Oxygen and carbon dioxide exchange is impaired, causing reduced ventilation and inadequate oxygen level in blood (hypoventilation and hypoxemia). Inability to take a deep breath causes anxiety and may result in dyspnea. Blood redistribution and fluid shifts increase the risk for pulmonary edema and blood clots. Blocked airways can lead to death.
It is important remain as active as possible as long as possible in any way possible. See the Exercise section.
Pay attention to dental care and brush your teeth at least twice a day.
If you cannot have a full bath daily, shampooing the hair twice a week and sponge bathing every other day will suffice.
Nails and hair should be trimmed regularly. Men should shave at least every other day. Women should wax or shave as often as they desire.
Staying clean and presentable keeps you feeling human. A positive attitude is half the battle.
If you use a bedpan, make sure that the genitals and/or anus is wiped clean after each use.
Bed sheets get dirty due to food particles, hair and skin flakes, so change the linen regularly including pillow covers.
Vacuum the mattress once a month. A mattress cover keeps the fabric from being infiltrated by dust and fine particles.
Wash the blankets or run them through a hot dryer cycle once a month, depending on the fabric. Comforters should also be treated once a month.
If restricted to one room, the space should have good natural light and be well ventilated. An attached bathroom is best, but a bed-side commode can be utilized if necessary.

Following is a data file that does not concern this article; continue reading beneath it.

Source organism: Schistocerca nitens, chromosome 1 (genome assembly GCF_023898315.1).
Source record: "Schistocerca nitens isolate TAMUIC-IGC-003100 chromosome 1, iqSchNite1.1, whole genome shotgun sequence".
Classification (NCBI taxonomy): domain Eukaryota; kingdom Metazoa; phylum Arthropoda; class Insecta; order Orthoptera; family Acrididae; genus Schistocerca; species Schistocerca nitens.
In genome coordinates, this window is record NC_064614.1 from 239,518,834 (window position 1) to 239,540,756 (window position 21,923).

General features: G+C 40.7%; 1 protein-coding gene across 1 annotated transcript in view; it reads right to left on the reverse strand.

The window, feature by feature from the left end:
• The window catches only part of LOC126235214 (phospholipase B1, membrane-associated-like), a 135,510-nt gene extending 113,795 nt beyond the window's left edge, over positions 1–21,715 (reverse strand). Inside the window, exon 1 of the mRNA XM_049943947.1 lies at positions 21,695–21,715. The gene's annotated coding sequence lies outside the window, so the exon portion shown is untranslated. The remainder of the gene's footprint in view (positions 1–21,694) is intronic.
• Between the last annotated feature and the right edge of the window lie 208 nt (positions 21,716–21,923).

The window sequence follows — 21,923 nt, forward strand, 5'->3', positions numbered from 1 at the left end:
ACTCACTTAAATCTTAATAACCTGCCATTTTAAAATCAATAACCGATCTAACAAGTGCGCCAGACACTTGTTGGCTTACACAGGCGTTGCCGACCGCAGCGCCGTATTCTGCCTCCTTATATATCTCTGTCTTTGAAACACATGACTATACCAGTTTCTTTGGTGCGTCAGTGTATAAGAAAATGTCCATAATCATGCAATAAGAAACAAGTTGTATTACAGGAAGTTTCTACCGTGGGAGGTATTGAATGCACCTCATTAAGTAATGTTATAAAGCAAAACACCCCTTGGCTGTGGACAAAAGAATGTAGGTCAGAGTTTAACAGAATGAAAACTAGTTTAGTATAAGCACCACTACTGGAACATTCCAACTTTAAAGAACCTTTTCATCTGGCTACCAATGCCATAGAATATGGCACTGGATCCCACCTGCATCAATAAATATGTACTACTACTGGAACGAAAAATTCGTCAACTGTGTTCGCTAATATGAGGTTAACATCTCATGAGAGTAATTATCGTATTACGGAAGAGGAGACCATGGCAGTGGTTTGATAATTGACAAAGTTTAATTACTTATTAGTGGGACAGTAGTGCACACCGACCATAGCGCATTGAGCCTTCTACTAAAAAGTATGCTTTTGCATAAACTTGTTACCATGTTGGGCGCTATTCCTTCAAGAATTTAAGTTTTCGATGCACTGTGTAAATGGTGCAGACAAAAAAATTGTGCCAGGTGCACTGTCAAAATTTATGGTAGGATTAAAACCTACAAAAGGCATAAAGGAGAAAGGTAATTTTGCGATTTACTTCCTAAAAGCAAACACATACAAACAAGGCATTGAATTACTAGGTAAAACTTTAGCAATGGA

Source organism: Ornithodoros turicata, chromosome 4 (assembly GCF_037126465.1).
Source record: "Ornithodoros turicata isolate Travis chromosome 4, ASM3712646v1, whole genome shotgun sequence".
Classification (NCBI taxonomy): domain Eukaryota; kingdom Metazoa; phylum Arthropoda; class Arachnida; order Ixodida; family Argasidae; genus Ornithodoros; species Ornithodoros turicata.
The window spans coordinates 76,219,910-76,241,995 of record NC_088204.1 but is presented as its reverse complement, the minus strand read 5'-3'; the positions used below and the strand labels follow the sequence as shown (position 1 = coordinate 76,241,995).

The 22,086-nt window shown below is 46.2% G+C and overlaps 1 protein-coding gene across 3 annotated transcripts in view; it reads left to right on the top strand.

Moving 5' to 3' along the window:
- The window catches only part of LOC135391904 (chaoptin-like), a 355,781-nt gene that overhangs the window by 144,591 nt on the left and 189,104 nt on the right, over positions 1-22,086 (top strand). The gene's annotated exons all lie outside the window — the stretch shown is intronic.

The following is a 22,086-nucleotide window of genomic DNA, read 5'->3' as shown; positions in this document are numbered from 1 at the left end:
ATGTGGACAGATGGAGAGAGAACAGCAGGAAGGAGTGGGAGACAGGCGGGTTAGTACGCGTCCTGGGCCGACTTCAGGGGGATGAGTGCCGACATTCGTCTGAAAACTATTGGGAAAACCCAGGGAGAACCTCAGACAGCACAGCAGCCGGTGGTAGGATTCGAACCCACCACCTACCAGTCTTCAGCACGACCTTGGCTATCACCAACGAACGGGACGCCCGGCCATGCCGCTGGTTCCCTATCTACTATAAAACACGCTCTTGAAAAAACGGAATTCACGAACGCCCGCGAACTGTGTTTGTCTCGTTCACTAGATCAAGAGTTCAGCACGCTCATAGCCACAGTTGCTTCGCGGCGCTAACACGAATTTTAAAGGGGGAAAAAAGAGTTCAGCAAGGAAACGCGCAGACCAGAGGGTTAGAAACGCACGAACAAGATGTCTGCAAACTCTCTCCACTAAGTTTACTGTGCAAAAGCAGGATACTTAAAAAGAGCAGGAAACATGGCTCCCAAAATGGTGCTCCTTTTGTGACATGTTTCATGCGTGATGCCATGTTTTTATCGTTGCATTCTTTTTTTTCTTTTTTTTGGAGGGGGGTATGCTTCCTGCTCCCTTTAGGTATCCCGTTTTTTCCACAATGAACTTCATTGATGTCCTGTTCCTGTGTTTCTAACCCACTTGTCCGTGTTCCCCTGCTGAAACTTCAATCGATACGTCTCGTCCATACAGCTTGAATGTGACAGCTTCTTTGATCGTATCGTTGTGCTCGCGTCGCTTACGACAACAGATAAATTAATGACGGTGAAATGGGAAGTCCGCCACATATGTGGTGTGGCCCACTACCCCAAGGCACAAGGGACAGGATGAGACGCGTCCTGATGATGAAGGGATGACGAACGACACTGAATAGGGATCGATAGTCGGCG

The room should be comfortable and comforting to the person restricted to it. Items should be placed in easy reach. The room should not be cluttered. The floor should be cleared and allow for whatever ambulation the patient is capable of.
If you are fed through a tube or have a urinary catheter, ask the doctor when it has to be replaced and how to care for it.
Keeping a tube or catheter in place for too long may lead to infection. A trained nurse can deflate a urinary catheter before taking it out and put in a new one.
Bed alarms can be installed to alert caregivers when assistance is needed.
If caretakers are involved in transferring patients, make sure they are properly trained.
A list of medical alert and safety products can be found under the Emergency Care section.